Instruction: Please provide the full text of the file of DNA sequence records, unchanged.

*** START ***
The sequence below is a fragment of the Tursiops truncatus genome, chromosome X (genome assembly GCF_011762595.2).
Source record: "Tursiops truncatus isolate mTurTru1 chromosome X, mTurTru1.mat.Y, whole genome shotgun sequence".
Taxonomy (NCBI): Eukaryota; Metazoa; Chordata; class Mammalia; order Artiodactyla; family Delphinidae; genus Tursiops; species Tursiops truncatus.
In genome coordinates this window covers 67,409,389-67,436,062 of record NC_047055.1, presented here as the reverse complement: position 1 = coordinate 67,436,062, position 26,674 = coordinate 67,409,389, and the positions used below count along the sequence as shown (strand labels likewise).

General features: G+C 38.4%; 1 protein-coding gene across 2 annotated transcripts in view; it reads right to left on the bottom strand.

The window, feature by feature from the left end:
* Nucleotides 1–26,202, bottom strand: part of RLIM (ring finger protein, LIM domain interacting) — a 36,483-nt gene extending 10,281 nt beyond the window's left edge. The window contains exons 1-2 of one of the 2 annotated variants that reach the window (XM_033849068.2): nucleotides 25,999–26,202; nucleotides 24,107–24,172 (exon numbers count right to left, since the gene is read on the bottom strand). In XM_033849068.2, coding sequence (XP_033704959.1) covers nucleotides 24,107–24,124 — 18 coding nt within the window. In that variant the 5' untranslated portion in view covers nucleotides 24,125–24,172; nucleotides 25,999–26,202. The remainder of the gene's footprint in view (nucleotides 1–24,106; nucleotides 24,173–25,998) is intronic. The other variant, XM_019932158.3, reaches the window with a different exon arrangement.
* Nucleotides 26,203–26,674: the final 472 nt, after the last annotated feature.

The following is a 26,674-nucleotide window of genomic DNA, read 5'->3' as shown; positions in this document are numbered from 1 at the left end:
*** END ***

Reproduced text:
The sequence below is a fragment of the Tursiops truncatus genome, chromosome X (genome assembly GCF_011762595.2).
Source record: "Tursiops truncatus isolate mTurTru1 chromosome X, mTurTru1.mat.Y, whole genome shotgun sequence".
Taxonomy (NCBI): Eukaryota; Metazoa; Chordata; class Mammalia; order Artiodactyla; family Delphinidae; genus Tursiops; species Tursiops truncatus.
In genome coordinates this window covers 67,409,389-67,436,062 of record NC_047055.1, presented here as the reverse complement: position 1 = coordinate 67,436,062, position 26,674 = coordinate 67,409,389, and the positions used below count along the sequence as shown (strand labels likewise).

General features: G+C 38.4%; 1 protein-coding gene across 2 annotated transcripts in view; it reads right to left on the bottom strand.

The window, feature by feature from the left end:
* Nucleotides 1–26,202, bottom strand: part of RLIM (ring finger protein, LIM domain interacting) — a 36,483-nt gene extending 10,281 nt beyond the window's left edge. The window contains exons 1-2 of one of the 2 annotated variants that reach the window (XM_033849068.2): nucleotides 25,999–26,202; nucleotides 24,107–24,172 (exon numbers count right to left, since the gene is read on the bottom strand). In XM_033849068.2, coding sequence (XP_033704959.1) covers nucleotides 24,107–24,124 — 18 coding nt within the window. In that variant the 5' untranslated portion in view covers nucleotides 24,125–24,172; nucleotides 25,999–26,202. The remainder of the gene's footprint in view (nucleotides 1–24,106; nucleotides 24,173–25,998) is intronic. The other variant, XM_019932158.3, reaches the window with a different exon arrangement.
* Nucleotides 26,203–26,674: the final 472 nt, after the last annotated feature.

The following is a 26,674-nucleotide window of genomic DNA, read 5'->3' as shown; positions in this document are numbered from 1 at the left end: